Both Astarjian and Knesevich testified at Otis's evidentiary hearing in 1991. Astarjian testified that Otis's inappropriate behavior with his female clients occurred as a result of seizures he was having due to his earlier head trauma. According to Astarjian, these seizures that were out of his control caused Otis to engage in socially unacceptable behavior. Astarjian explained that since he changed Otis's seizure medication, Otis's seizures have been under control and he is less depressed. Knesevich agreed with Astarjian that since Otis's change in medication, Otis's condition gradually improved, and at the time of the hearing Otis seemed to be entirely recovered from his depression. Knesevich testified that in the future Otis would be able to recognize his own inappropriate behavior.

The professional conduct committee presented the opinion of Dr. Richard E. Nordgren to refute Otis's claim that seizures caused his misconduct. While Nordgren agreed that Otis suffered from a seizure disorder, he did not agree that the disorder caused his sexual misconduct. Further, Nordgren testified that preventing Otis's inappropriate behavior in the future either through medication or therapy would be unlikely.

At the conclusion of the hearing, the referee determined that Otis violated New Hampshire Rules of Professional Conduct 1.7(b), [1] 1.8(b), [2] and 8.4(a). [3] The New Hampshire Supreme Court disbarred Otis from the practice of law on June 2, 1992.

Otis failed to notify the Director of the Minnesota Office of Lawyers Professional Responsibility of his disbarment in New Hampshire as required by Rule 12(d) of the Minnesota Rules on Lawyers Professional Responsibility (RLPR). Otis claims he did not notify the Minnesota Director of his disbarment because he was not aware of the Rule 12 mandate. However, ignorance of the rules regulating lawyers is no excuse for noncompliance. All attorneys who are registered to practice law in Minnesota will be held to the standards and mandates set out in the Minnesota Rules of Professional Conduct and the Minnesota Rules on Lawyers Professional Responsibility.

Otis has not practiced law in any state since his New Hampshire disbarment. However, he continues to pay his annual registration fee and is currently licensed to practice law in Minnesota. Having learned of Otis's disbarment in New Hampshire, the Director now requests that we impose reciprocal discipline. Rule 12(d), RLPR, which governs reciprocal discipline, provides:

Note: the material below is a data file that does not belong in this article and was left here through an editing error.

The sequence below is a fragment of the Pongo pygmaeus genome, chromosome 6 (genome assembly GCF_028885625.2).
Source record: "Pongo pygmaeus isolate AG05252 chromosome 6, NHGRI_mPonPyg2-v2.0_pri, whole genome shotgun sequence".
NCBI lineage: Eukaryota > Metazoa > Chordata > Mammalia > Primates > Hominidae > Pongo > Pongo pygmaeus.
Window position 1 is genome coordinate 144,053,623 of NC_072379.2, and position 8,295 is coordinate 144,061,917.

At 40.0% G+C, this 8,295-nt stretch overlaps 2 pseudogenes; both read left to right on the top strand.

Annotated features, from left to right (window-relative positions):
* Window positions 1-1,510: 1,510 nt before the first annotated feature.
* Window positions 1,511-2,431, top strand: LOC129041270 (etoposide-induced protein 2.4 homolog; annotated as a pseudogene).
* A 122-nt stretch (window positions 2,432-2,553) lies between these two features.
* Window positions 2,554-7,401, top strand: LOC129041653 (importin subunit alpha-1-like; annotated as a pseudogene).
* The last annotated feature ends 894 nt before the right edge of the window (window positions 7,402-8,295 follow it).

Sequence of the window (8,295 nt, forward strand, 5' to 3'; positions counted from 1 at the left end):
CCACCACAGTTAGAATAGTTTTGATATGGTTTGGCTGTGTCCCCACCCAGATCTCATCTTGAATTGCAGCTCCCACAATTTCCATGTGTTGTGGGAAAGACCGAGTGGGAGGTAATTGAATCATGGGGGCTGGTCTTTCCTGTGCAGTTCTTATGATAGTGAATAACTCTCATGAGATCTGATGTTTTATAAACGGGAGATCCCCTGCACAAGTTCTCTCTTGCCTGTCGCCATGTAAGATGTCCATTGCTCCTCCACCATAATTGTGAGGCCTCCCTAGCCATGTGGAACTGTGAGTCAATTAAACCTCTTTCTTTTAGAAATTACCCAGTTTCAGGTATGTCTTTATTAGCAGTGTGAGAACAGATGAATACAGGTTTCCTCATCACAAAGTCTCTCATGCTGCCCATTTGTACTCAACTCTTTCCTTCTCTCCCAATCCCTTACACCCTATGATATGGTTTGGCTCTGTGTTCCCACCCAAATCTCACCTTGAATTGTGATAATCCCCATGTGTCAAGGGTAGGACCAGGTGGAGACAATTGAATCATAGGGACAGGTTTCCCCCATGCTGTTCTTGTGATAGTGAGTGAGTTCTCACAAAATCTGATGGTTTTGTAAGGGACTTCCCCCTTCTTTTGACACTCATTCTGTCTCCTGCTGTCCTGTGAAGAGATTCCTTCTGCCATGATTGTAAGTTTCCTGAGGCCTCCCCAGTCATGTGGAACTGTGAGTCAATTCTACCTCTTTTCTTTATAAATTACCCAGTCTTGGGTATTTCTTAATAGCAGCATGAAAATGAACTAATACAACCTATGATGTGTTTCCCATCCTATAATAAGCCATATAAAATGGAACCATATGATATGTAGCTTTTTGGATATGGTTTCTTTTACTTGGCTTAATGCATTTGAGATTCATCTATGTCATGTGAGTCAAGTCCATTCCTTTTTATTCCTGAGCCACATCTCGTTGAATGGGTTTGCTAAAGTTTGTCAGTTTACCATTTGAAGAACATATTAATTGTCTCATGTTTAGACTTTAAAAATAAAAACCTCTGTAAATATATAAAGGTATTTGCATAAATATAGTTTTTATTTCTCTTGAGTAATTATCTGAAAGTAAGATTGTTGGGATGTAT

[Following an order to show cause] this Court may thereafter impose the identical discipline unless it appears that discipline procedures in the other jurisdiction were unfair, or the imposition of the same discipline would be unjust or substantially different from discipline warranted in Minnesota.

Otis does not contend that New Hampshire's discipline procedures were unfair or that they did not afford him due process. See, e.g., In re Koss, 572 N.W.2d 276, 277 (Minn. 1997) (holding that in reciprocal discipline cases disciplinary procedures in the other state must meet Minnesota's due process requirements). Rather, Otis essentially argues that imposing disbarment at this time would be unjust because the mitigating factors regarding his illness are now more evident than they were at the time the New Hampshire Supreme Court disbarred him. At the time of Otis's hearing in New Hampshire, he had been on new anti-seizure medication for approximately 7 months. Otis suggests that this amount of time was insufficient to demonstrate that the misconduct had been arrested. However, Otis asserts that his recovery is now apparent because through medication and therapy he has abstained from inappropriate behavior for more than 6 years. In light of this new evidence about his disability, Otis argues that disbarment is not warranted.

We have not hesitated to disbar attorneys in past misconduct cases involving sexual assault. In In re Kamin, an attorney was disbarred for engaging in a pattern of sexual abuse against his clients' children, ages 10 through 12. 262 N.W.2d 162 (Minn. 1978). See also In re Heinze, 233 Minn. 391, 392-94, 47 N.W.2d 123, 124-25 (Minn. 1951) (disbarring an attorney who was charged with sexually inappropriate behavior with 5 boys). However, Otis has presented, by way of affidavits, new medical opinions regarding his seizure disorder and Otis has submitted evidence of his good behavior over the last 6 years. Otis requests that we consider this new information in determining his appropriate discipline.

When an attorney raises psychological disability as a mitigating factor contributing to misconduct, the attorney must prove by clear and convincing evidence that he or she has “a severe psychological problem, that the psychological problem was the cause of the misconduct, that he [or she] is undergoing treatment and is making progress to recover, * * * that the recovery has arrested the misconduct, and that the misconduct is not apt to recur.” In re Weyhrich, 339 N.W.2d 274, 279 (Minn. 1983).